Intermittent Lean condition - Kawasaki KLR 650 Forum
1987 to 2007 Wrenching & Mods For maintaining, repair or modifications of Generation 1 KLR's. 2007 and earlier.

 
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post #1 of 7 Old 06-09-2010, 11:19 PM Thread Starter
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Intermittent Lean condition

06 is driving me nuts! Sometimes it runs great, and sometimes it wont idle unless I leave the choke about 3/4 on. At these times if I flip the choke off it stalls instantly. When it runs good, it's perfect and idles like a dream.
Bike is stock except I have done the washer under the needle mod and have removed the mixture plug. What could it be that comes and goes? There seems to be no pattern to it at all.

Last edited by Kirkdob; 06-10-2010 at 09:05 AM.
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post #2 of 7 Old 06-10-2010, 02:21 AM
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Check the vacuum line from the intake to the fuel petcock. The hose can collapse when it get hot. Get a longer vacuum hose and route it over the top of the carburetor to the fuel petcock.

Tim

2005 KLR 685
2015 Yamaha Super Tenere ES, 5/23/2015
2012 Yamaha Super Tenere; Purchased 7/30/2011; Sold 5/23/2015
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post #3 of 7 Old 06-10-2010, 08:29 AM
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It is unlikely that this is a vacuum related issue.

The description you give indicates problems at the pilot / slow jet. When the bike runs only with the choke / enrichening lever pulled out, you have one or more jets obstructed by gummed or varnished fuel, or a possible "floater" providing blockage.

This can be intermittent. My first step would be a chemical attempt to cleaning the jets. A high dose of Sea Foam, Chevron Techron Concentrate Fuel System Cleaner, [not Pro-Gard, it's weaker little sister], Berryman B-12 Chemtool Carburetor and Choke Cleaner, or your favorite Witch Oil. [I like the Chevron] I would begin by draining the float bowl, pulling the fuel line at the petcock, and dumping in a 50 / 50 mix of gas and carb cleaner into the fuel line. Reinstall the line to the petcock. Add a strong dose of cleaner to the fuel in the tank. You are trying to correct a problem, not prevent a problem. Use a stronger dose of cleaner. Start the bike, and using the enrichener as little as possible, rev the engine a bit and shut it off, letting the jets soak in the cleaner for a few hours. After allowing the chemicals to work, start the bike and run it in the lower RPM range as much as possible, as that is where the blockage appears to be. While it seems a little inconvenient to perform this chemical treatment, it beats rolling the carburetor over and pulling the pilot jet, which is what you may be doing if the chemical jizz does not work.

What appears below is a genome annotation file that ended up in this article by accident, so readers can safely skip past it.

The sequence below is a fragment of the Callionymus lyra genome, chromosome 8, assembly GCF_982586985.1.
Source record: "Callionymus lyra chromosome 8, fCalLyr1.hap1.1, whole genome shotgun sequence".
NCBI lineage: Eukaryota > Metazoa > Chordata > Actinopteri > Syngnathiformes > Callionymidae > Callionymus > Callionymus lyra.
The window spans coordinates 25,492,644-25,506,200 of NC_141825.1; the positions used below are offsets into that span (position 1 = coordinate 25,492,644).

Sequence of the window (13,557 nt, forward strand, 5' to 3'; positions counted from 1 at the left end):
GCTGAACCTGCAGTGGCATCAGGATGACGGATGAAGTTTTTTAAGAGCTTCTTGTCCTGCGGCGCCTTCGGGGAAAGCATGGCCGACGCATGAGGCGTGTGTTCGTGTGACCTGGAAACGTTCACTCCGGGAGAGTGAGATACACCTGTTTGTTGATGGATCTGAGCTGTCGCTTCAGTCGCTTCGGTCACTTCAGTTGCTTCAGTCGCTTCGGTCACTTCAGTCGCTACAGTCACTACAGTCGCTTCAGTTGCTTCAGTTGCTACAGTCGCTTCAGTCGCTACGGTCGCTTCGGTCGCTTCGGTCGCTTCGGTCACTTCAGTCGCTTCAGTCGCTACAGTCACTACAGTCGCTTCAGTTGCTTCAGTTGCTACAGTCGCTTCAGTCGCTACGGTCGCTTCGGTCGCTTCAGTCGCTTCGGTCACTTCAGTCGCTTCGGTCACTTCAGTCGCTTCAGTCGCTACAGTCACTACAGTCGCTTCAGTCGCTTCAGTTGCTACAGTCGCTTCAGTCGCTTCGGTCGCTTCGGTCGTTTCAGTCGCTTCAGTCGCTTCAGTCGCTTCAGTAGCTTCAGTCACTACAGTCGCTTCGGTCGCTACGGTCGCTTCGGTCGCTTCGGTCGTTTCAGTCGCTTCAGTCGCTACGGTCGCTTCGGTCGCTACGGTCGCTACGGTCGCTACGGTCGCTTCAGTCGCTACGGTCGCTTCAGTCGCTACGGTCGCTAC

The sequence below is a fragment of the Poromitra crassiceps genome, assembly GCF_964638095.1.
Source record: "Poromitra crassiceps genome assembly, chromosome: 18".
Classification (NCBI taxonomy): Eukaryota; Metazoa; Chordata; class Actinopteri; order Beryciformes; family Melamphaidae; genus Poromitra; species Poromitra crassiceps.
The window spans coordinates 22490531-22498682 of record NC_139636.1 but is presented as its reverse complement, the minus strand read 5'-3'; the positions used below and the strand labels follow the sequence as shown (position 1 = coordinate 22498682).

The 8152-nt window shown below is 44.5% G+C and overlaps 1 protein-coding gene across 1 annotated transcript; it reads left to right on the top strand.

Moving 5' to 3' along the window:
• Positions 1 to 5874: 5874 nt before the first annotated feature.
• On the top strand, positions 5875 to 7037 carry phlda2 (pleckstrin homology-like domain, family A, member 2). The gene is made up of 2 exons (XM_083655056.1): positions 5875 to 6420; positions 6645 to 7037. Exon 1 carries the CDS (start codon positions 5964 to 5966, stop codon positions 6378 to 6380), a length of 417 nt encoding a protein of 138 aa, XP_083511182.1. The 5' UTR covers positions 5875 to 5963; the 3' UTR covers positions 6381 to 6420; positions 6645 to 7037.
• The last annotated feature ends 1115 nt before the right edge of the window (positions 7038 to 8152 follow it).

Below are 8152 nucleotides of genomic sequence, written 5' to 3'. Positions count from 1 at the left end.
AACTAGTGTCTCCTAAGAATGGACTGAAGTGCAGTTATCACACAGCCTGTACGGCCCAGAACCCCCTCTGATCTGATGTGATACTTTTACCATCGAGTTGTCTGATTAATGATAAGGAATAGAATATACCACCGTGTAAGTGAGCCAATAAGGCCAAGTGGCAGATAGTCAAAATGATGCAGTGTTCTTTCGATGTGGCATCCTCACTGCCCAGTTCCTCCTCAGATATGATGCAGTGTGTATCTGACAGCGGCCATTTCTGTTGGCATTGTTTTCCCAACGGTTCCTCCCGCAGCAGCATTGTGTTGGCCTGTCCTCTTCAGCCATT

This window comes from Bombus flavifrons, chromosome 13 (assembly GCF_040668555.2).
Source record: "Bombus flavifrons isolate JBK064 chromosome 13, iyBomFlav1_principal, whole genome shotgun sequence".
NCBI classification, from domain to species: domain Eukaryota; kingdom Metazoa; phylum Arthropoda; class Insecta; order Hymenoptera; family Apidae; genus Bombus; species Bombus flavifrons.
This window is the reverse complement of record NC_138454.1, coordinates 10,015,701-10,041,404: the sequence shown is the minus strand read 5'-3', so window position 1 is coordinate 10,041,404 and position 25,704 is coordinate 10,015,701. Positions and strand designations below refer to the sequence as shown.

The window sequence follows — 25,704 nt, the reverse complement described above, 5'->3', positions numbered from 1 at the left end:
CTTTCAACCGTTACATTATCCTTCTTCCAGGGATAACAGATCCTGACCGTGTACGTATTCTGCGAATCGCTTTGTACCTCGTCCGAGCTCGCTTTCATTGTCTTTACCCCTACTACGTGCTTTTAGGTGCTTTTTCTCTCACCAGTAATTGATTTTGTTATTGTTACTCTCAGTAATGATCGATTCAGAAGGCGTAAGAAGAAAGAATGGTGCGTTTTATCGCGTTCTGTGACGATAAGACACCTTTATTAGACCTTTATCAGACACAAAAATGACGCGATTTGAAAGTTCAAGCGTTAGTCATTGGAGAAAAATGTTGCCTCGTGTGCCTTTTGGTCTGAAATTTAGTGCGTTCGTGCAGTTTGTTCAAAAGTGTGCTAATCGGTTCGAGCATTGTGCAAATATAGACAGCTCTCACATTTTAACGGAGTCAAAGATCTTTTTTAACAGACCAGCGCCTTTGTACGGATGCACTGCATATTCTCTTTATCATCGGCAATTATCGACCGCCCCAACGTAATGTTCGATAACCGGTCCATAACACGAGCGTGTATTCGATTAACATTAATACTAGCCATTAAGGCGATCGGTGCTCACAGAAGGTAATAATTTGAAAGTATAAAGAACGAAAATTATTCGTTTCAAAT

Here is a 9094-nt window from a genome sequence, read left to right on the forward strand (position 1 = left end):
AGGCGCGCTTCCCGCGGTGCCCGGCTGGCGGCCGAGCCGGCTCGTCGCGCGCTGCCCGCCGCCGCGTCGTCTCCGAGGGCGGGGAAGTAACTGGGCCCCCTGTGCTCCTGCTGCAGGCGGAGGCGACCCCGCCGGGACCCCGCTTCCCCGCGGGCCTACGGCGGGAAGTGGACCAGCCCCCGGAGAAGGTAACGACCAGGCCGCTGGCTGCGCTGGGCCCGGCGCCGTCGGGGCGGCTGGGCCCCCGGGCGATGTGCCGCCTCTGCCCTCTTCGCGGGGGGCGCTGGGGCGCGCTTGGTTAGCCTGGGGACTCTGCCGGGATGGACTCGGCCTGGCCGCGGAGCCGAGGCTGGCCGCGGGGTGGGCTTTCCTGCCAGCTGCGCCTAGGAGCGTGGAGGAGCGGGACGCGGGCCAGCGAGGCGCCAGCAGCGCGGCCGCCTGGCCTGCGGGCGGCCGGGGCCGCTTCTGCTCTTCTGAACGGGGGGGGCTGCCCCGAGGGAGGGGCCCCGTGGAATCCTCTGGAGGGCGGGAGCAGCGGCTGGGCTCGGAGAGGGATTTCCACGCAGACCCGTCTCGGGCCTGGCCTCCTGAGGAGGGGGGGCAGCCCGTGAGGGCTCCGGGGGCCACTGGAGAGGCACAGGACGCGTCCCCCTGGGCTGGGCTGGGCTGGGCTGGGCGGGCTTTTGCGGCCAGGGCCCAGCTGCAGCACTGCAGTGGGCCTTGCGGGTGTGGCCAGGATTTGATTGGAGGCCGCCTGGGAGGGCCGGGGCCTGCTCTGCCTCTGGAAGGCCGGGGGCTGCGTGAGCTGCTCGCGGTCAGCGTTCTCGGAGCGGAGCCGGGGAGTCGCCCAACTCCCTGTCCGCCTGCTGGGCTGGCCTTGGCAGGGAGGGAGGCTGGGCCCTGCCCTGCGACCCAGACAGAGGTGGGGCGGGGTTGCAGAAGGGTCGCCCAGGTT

If it comes down to a manual clean job, this is what you are looking at:



Bottom of carburetor, with float bowl and float removed.



Be careful not to strip or break the small pilot jet when you try to remove it. It may be necessary to grind the end of a small screwdriver to fit the jet just right. Even after soaking, the jet may still be plugged. Do not rely on visual inspection of the jet to determine that it is free of obstruction. Use a small "E" guitar string and push it through the jet. (A wire strand out of a wire brush may work. The wire brush should measure about .013" in diameter.) The smallest jet drill you can get is #80, which has a diameter of .0135". You can use the wire and not enlarge the hole, at least not by much. Some manuals say not to insert any wire jet cleaning tools into the jets. However, Honda and other manufacturers produce them as special tools for the dealer technicians. I find Brake Cleaner works well for jet cleaning ONCE THE JET HAS BEEN REMOVED FROM THE CARBURETOR. Don't use Brake Cleaner in the carburetor.